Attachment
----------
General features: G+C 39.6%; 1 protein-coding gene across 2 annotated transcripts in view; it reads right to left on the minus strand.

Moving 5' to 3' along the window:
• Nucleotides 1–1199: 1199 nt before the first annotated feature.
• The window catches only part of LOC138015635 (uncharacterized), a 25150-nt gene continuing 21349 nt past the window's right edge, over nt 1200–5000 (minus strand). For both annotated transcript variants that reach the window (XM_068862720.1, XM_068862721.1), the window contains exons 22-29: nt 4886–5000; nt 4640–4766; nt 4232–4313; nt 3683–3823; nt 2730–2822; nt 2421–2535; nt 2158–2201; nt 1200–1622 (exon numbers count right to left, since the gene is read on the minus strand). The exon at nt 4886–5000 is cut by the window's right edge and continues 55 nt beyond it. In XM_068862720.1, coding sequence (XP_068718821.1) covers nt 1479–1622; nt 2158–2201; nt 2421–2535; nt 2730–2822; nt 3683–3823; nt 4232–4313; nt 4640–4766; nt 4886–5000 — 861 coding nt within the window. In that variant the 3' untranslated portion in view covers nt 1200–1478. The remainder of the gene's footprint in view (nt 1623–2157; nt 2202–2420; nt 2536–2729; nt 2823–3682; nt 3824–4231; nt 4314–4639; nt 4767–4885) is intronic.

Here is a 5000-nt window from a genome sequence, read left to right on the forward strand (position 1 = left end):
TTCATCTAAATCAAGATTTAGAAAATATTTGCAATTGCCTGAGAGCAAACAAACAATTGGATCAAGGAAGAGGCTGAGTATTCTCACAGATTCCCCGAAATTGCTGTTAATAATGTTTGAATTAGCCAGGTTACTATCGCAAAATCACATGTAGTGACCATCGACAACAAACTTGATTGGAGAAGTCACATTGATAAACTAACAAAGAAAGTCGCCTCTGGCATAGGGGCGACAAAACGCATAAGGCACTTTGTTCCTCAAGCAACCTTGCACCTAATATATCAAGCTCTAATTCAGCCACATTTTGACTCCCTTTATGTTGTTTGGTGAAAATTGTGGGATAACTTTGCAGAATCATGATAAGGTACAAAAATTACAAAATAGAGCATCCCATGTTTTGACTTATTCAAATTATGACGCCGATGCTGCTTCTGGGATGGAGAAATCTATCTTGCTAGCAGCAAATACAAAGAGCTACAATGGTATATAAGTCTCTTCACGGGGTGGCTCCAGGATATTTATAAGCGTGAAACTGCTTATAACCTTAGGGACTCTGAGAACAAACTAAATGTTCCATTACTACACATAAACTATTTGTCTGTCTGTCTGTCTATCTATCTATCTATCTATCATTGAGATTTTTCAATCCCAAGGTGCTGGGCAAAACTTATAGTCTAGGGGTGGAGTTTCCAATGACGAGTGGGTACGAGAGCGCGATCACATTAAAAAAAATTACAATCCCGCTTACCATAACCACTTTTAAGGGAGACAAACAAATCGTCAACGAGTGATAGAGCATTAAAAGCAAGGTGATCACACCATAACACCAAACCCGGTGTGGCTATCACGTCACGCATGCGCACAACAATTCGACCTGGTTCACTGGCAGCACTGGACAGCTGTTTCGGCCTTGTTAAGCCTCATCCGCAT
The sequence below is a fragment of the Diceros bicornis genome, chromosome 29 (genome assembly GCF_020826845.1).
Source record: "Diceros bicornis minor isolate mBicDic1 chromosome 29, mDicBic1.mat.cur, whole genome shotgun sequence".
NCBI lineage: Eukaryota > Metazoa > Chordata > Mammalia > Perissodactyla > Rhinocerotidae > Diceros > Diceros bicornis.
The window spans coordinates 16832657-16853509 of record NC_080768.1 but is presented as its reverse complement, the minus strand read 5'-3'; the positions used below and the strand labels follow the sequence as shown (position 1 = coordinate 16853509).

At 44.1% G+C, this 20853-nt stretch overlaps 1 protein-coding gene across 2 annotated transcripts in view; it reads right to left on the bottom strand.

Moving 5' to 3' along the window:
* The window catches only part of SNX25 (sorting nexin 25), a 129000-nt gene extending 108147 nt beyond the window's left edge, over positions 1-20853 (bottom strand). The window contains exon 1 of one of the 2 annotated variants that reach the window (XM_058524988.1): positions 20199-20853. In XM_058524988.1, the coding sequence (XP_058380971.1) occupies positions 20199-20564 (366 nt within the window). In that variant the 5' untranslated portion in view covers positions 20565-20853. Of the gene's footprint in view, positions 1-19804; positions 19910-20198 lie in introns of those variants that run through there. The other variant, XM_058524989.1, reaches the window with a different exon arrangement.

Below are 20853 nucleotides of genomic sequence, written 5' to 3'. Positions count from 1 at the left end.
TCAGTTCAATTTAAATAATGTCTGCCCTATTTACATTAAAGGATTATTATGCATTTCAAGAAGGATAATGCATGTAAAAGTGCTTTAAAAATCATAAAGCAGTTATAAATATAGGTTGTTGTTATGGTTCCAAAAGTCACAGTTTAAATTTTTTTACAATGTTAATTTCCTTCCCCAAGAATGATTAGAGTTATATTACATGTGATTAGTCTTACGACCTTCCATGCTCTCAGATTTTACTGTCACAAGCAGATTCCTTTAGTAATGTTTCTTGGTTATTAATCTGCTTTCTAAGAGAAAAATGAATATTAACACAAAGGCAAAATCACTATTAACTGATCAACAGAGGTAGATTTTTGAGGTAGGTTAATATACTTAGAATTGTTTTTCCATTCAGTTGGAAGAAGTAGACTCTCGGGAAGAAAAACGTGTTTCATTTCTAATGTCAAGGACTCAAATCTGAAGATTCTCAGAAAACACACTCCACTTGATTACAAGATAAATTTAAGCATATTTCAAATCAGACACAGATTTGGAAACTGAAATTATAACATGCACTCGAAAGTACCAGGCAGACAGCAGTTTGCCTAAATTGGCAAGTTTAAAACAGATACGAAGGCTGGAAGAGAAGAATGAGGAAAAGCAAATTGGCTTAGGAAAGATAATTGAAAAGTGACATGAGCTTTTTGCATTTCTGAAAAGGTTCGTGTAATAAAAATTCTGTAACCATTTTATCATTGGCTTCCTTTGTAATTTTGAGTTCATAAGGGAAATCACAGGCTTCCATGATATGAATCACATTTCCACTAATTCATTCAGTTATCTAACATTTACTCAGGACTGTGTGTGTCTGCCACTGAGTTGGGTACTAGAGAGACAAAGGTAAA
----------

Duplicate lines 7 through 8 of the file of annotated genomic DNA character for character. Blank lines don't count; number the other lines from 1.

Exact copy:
The sequence below is a fragment of the Diceros bicornis genome, chromosome 29 (genome assembly GCF_020826845.1).
Source record: "Diceros bicornis minor isolate mBicDic1 chromosome 29, mDicBic1.mat.cur, whole genome shotgun sequence".